The Iraq war and the election of Barack Obama
In March 2003, the United States launched a war against Iraq, ostensibly to find weapons of mass destruction held by dictator Saddam Hussein. No weapons were found, but the effort diverted attention and resources from Afghanistan. Polls now show solid majorities of the American public say the Iraq war was a mistake. When Obama campaigned for president in 2008, he said that President George W. Bush had taken "his eye off the ball" by invading Iraq.
The real enemies, Obama said, were hiding in the border region between Afghanistan and Pakistan. Obama pledged to take several actions: send two additional brigades to Afghanistan to maintain order, encourage NATO allies to send more forces, and train the Afghan military to take over security. He also said he would increase aid to Pakistan, but make the aid conditional on that country's efforts to fight terrorism.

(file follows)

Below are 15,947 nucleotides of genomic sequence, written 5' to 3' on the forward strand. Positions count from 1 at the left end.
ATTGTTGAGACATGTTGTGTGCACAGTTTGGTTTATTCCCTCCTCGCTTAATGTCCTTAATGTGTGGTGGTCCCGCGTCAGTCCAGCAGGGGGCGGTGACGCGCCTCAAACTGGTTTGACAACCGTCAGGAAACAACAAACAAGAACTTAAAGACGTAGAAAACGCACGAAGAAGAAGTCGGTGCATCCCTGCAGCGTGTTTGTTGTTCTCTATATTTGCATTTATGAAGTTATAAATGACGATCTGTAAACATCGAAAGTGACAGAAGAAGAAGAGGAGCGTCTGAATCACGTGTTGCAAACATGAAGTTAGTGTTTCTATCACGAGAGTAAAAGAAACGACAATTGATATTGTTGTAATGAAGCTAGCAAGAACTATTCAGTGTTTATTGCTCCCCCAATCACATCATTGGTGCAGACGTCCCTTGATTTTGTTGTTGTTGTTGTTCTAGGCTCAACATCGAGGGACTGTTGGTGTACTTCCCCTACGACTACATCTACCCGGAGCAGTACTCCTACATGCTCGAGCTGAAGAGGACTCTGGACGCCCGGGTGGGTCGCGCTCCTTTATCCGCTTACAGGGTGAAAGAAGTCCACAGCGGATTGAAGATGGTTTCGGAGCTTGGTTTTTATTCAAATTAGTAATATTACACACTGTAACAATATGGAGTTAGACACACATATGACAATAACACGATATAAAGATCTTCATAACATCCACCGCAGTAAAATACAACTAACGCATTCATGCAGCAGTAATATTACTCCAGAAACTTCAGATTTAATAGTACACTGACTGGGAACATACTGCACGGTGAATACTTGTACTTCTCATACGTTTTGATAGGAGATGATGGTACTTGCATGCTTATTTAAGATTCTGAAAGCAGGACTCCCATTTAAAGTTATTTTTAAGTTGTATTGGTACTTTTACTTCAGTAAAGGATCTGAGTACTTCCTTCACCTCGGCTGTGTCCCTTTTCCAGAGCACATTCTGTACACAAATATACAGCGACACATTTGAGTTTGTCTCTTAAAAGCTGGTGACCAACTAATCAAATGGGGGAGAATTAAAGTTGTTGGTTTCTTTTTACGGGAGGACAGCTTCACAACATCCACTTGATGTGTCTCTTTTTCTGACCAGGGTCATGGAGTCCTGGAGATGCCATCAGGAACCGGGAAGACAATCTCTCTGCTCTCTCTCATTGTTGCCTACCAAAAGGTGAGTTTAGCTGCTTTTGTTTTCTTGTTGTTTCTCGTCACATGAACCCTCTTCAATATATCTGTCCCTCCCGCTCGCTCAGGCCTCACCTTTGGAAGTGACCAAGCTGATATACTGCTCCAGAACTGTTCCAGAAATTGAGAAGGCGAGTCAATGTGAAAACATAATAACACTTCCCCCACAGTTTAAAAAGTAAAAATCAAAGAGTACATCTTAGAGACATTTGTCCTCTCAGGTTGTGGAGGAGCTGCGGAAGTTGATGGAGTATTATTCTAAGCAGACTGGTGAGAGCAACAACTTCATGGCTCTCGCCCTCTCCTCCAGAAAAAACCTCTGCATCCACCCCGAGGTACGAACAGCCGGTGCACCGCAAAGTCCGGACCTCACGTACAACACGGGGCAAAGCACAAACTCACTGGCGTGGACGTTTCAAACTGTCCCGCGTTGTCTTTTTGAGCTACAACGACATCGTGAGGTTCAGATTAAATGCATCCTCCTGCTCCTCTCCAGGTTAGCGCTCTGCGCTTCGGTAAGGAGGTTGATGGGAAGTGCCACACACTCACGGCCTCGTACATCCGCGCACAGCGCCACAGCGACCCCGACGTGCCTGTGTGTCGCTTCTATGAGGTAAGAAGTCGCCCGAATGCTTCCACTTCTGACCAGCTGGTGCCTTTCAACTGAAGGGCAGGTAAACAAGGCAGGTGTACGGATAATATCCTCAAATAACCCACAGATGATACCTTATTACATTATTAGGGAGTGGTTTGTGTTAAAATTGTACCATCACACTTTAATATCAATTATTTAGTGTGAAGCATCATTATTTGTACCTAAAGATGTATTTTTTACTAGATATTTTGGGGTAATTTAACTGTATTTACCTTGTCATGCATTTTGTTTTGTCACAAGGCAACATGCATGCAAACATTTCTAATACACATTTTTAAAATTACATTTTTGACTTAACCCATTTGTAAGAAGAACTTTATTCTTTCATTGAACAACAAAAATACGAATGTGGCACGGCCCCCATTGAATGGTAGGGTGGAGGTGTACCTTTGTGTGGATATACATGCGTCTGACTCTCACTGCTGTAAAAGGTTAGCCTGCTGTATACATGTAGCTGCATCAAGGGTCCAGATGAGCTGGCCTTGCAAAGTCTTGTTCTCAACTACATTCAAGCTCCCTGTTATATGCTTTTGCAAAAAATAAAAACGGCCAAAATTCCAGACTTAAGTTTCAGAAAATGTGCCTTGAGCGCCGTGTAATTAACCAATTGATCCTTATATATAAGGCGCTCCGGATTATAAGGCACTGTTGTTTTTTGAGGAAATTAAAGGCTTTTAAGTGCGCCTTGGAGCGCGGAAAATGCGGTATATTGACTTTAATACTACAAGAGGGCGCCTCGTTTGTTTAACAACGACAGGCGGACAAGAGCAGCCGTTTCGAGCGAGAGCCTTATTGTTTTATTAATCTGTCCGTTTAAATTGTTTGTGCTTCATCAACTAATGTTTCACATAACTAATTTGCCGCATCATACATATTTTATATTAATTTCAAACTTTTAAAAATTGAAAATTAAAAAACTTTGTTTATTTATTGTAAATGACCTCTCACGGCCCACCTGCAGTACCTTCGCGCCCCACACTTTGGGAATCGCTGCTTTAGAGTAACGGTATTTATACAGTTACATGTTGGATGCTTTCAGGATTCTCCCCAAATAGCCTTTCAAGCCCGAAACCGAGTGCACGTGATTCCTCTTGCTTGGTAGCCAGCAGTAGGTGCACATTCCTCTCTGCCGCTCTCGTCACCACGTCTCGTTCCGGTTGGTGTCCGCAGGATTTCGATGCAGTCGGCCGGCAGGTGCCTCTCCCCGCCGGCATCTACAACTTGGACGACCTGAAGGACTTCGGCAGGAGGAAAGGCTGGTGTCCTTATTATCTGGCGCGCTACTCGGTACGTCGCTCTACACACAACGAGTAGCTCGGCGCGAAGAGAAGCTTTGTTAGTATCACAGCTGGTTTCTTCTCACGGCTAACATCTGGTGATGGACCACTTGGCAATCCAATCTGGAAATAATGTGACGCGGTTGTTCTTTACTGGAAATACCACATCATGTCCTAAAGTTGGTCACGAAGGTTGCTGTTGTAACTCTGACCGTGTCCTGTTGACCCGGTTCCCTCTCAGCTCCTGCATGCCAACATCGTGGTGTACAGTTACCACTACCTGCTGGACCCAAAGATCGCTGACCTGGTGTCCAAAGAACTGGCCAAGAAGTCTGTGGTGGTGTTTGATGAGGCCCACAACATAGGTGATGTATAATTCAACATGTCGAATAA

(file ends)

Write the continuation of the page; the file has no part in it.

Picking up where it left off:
Obama said he knew the task in Afghanistan would not be easy. "There are tribes (there) that see borders as nothing more than lines on a map, and governments as forces that come and go," Obama said in a 2007 speech. "There are blood ties deeper than alliances of convenience, and pockets of extremism that follow religion to violence. It's a tough place. But that is no excuse. ... We cannot fail to act because action is hard."
Two months after he took office, Obama ordered the additional brigades to Afghanistan, and we rated it as
. Obama also replaced Gen. David McKiernan, the top military officer in Afghanistan, with Gen. Stanley McChrystal.
How many troops are enough?
Lately, the central debate on Afghanistan has been about the number of U.S. troops. McChrystal reportedly has asked for 40,000 more troops, in addition to the roughly 68,000 already in place, in order to fight insurgents, many affiliated with the Taliban. His request became public when an assessment McChrystal wrote was leaked to the Washington Post . McChrystal then gave a speech in London and appeared on 60 Minutes , in which he discussed how more troops would help execute his overall strategy.